A 65-year-old patient with background of alcohol excess and previous gunshot wounds was admitted with significant weight loss, leg cramps, dizziness and lethargy for the last 3 months. He was diagnosed with type 2 diabetes mellitus in July 2020 and was started on Metformin and Gliclazide by his in July; he was later commenced on alogliptin and empaglaflozin by diabetes specialist nurse in early August. He also had generalised muscle wasting, dorsal guttering in both hands and was cachectic when he presented to hospital. His haemoglobin A1c (HbA1c) was 124 mmol/mol in July 2020 and was 63 mmol/mol in September 2020. The patient had negative autoimmune and TB screen. CT abdomen/pelvis and CT lumbosacral spine that showed mild diverticular disease and bilateral L5 spondylolysis with L5-S1 spondylotic changes. Electrophysiological studies confirmed sensory motor peripheral neuropathy. Patient was diagnosed with diabetic neuropathic cachexia secondary to poorly controlled diabetes and was commenced on 30 units two times per day of NovoMix 30 insulin; this was adjusted to 24 units two times per day in endocrine clinic 3 months later, after gaining 10 kg in weight. Good glycaemic control is key to the management of such cases and, therefore, we recommend early referral to diabetes specialist input for consideration of insulin therapy.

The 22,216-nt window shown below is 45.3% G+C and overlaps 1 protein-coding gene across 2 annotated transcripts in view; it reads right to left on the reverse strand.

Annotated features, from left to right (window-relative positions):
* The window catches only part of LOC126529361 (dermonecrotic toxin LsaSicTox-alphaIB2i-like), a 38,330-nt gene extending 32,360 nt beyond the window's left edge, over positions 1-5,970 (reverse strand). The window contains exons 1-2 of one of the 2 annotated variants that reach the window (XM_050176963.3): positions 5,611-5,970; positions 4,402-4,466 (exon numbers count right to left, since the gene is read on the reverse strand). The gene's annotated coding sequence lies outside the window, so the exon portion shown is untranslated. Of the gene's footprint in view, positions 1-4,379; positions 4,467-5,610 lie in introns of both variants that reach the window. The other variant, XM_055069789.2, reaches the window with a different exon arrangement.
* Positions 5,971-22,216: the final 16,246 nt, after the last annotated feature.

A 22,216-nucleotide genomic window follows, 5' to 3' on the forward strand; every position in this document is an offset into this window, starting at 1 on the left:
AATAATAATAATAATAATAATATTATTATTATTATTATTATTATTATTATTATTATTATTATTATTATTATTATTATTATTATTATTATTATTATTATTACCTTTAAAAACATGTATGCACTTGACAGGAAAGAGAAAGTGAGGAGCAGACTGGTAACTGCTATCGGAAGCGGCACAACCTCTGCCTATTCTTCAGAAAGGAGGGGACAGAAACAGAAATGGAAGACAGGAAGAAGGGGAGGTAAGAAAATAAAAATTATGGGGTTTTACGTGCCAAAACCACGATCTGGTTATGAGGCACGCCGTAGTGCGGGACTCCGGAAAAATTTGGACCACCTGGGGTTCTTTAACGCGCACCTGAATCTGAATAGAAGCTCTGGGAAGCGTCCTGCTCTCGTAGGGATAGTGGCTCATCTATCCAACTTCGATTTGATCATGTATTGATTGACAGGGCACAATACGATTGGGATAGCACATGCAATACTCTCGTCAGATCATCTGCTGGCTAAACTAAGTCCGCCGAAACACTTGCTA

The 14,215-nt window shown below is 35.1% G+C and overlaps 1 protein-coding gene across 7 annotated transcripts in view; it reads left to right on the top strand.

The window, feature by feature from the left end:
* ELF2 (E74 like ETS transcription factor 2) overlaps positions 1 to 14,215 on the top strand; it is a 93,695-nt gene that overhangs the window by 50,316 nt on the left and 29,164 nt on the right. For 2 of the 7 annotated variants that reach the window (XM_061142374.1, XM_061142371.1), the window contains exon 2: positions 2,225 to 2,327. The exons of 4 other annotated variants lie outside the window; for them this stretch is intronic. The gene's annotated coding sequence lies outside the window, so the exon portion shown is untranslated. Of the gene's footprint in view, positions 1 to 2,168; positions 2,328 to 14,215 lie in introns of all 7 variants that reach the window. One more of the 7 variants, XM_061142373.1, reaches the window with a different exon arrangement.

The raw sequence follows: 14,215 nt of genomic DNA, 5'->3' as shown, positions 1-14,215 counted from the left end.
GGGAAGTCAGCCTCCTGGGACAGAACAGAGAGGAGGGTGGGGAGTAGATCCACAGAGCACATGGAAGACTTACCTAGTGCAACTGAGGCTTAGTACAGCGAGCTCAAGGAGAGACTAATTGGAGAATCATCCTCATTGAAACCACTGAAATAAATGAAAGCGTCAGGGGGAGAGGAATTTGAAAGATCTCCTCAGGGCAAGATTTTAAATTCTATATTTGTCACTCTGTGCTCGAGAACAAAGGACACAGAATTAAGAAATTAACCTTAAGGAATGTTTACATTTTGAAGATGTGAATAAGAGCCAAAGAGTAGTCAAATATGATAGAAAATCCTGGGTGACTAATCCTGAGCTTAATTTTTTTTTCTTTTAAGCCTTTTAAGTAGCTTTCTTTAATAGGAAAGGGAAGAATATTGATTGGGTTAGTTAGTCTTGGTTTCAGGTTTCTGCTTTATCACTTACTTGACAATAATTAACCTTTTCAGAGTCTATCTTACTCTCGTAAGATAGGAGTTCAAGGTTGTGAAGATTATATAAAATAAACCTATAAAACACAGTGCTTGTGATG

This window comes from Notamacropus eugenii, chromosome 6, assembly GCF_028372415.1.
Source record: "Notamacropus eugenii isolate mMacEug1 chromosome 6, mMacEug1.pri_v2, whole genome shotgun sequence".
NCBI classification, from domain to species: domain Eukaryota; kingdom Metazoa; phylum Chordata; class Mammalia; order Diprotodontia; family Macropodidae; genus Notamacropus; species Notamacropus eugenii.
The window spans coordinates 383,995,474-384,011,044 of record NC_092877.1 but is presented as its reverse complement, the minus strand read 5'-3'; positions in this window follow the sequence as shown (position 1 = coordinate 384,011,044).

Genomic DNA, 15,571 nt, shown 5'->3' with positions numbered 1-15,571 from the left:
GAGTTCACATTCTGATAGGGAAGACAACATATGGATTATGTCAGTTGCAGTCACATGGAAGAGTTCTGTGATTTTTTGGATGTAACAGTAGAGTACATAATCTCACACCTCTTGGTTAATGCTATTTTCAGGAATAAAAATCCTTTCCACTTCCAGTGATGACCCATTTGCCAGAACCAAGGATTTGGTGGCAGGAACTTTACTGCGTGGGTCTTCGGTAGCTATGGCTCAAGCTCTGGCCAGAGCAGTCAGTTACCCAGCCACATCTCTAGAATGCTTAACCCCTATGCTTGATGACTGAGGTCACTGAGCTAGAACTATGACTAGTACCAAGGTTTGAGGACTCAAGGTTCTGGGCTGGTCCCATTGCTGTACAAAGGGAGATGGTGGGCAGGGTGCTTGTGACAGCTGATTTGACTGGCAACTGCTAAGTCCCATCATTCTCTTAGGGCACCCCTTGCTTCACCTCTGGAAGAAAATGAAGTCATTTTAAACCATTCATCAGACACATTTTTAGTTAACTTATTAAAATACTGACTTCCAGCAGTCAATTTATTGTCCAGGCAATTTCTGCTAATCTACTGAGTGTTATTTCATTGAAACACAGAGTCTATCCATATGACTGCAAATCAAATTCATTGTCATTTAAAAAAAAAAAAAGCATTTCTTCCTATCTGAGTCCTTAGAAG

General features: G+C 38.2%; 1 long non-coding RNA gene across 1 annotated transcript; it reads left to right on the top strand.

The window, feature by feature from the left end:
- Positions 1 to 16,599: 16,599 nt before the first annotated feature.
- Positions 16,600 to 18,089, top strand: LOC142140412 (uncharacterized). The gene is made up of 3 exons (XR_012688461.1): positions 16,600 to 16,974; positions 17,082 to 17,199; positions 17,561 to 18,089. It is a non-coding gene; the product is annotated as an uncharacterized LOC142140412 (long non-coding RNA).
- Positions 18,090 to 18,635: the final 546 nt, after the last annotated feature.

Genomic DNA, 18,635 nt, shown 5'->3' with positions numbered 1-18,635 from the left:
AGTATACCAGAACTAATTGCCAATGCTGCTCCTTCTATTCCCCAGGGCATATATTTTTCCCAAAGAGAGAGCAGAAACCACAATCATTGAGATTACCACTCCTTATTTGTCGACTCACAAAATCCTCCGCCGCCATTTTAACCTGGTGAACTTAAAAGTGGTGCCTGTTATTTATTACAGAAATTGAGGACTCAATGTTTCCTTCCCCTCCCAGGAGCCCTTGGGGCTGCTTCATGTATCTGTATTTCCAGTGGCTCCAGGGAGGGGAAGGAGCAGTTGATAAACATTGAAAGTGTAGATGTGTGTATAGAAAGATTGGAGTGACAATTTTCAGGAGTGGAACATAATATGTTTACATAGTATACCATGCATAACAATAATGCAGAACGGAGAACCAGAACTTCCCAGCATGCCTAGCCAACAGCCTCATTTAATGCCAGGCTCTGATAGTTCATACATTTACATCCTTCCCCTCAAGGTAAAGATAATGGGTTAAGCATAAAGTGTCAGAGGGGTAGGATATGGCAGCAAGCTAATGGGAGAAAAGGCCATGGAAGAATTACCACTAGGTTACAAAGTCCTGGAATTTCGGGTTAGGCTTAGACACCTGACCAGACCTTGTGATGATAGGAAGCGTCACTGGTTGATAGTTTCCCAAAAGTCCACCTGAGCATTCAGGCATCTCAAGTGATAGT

Keywords: depressive disorder; diabetes; endocrine system; neurology; pain (neurology).
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